Sing Me A Song Of Social Significance Folk music, by its very nature, has always had social content. In the 60's, this socially relevant music was called "protest songs." Join Movin' On host Don Jacobson on Friday, October 9th , noon to 1:30 as brings you politically charged music from the folk tradition. You will hear songs from the 1920's and 30's to the present. A limited number of the recently released Smithsonian/Folkways CDs, "Classic Protest Songs" will be available as thank you gifts to those of you who pledge.
Tune in on Thursday October 8th for KBOO's all-day Africa Special. From 11 am to midnight, we'll feature talks, interviews and music from the African continent, starting off with the issue of refugees from Burundi.
12pm - 4pm: World Beat connection with DJ Charlie, then the African Dance Party with Firefly til four.
4pm: Amy Goodman interviews Somali rapper K-Naan.
Then Africa-focused news and a talk on the role of cell phones in the Congo war.
8 – 10: Jamilah Bourdon brings new music from the African continent, then
10pm - Midnight: Reggae Bob with African reggae and hip hop til midnight.
(VA) = Various Artists. All media are CDs unless otherwise stated.
Artist: "Selection" ALBUM TITLE [Label]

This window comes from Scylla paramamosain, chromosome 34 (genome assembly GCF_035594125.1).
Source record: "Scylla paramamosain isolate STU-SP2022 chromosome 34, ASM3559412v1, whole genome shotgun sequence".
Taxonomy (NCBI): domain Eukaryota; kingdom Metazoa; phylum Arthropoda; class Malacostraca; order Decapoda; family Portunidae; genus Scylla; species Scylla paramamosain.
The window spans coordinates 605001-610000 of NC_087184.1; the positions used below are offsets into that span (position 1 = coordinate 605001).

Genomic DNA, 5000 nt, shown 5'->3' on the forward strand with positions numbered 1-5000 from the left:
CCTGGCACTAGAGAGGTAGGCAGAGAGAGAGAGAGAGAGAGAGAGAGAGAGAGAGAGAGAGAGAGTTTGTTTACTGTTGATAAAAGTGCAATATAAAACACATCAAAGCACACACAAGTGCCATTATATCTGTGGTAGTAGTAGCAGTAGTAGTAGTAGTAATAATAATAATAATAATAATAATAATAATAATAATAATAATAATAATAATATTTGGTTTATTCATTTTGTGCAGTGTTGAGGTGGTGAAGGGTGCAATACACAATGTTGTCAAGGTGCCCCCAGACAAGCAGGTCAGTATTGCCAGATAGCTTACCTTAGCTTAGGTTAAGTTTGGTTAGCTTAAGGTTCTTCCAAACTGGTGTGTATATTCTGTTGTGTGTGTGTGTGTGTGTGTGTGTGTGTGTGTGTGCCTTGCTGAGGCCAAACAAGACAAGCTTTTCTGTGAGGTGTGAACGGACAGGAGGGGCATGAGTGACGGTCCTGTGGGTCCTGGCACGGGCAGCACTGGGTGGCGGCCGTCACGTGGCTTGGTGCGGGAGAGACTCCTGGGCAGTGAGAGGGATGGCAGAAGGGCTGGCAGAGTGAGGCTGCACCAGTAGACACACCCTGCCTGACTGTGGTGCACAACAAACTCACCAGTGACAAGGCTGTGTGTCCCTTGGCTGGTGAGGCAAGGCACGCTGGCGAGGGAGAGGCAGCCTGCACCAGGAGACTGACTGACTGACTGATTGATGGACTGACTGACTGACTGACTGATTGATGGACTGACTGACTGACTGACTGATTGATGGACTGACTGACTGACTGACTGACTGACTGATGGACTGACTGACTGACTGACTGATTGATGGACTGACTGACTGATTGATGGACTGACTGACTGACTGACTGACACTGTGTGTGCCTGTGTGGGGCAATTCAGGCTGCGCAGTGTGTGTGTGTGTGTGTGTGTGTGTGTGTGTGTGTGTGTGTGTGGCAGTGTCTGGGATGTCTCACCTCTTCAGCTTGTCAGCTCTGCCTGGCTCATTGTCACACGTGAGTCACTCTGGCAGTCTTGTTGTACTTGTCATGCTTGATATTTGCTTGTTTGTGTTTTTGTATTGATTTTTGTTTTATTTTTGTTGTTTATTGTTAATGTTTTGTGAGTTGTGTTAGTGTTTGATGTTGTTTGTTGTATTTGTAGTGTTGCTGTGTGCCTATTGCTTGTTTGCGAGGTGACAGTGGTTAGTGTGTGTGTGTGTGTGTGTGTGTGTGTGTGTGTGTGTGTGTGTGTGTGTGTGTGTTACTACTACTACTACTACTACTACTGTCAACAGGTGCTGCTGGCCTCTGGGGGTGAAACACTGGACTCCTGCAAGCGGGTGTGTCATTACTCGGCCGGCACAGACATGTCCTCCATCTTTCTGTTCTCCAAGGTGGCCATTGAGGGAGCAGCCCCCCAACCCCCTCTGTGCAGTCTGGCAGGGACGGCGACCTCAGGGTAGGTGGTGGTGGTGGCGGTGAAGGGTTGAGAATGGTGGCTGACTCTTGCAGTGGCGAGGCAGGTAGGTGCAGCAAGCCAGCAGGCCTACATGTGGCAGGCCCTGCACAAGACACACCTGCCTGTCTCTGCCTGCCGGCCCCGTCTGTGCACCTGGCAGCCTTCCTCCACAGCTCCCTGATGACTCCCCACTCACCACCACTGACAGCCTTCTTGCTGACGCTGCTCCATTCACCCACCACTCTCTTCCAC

(VA) Will Geer: Excerpt from This Land Is Your Land "I Hate A Song That ..." A TRIBUTE TO WOODY GUTHRIE [Warner Bros.] ((Intro)) ~~~~~~~~~~~~~~~~~~~~~~~~~~~~~~~~~~~~~~~~~~~~~~~~~~~~~~~~~~~~~ Sandy Rothman/Steve Pottier: "In The Pines" BLUEGRASS GUITAR DUETS [Sierra] ((Music Bed)) ~~~~~~~~~~~~~~~~~~~~~~~~~~~~~~~~~~~~~~~~~~~~~~~~~~~~~~~~~~~~~
Tom Cramer has a new show opening at Laura Russo this week. He will be my guest tomorrow on Art Focus. His exhibitions keep pushing forward into new territory and this one in particular has a big variety of approaches. Some seems Byzantine; his silver and gold is better than ever. One work is like an oil slick, reminiscent of Arts and Crafts and Tiffany. There are loads of Art Nouveauish sexy loops and plantlike shapes. He's doing this all-over wood burning thing too which is subtle from afar and intense close up.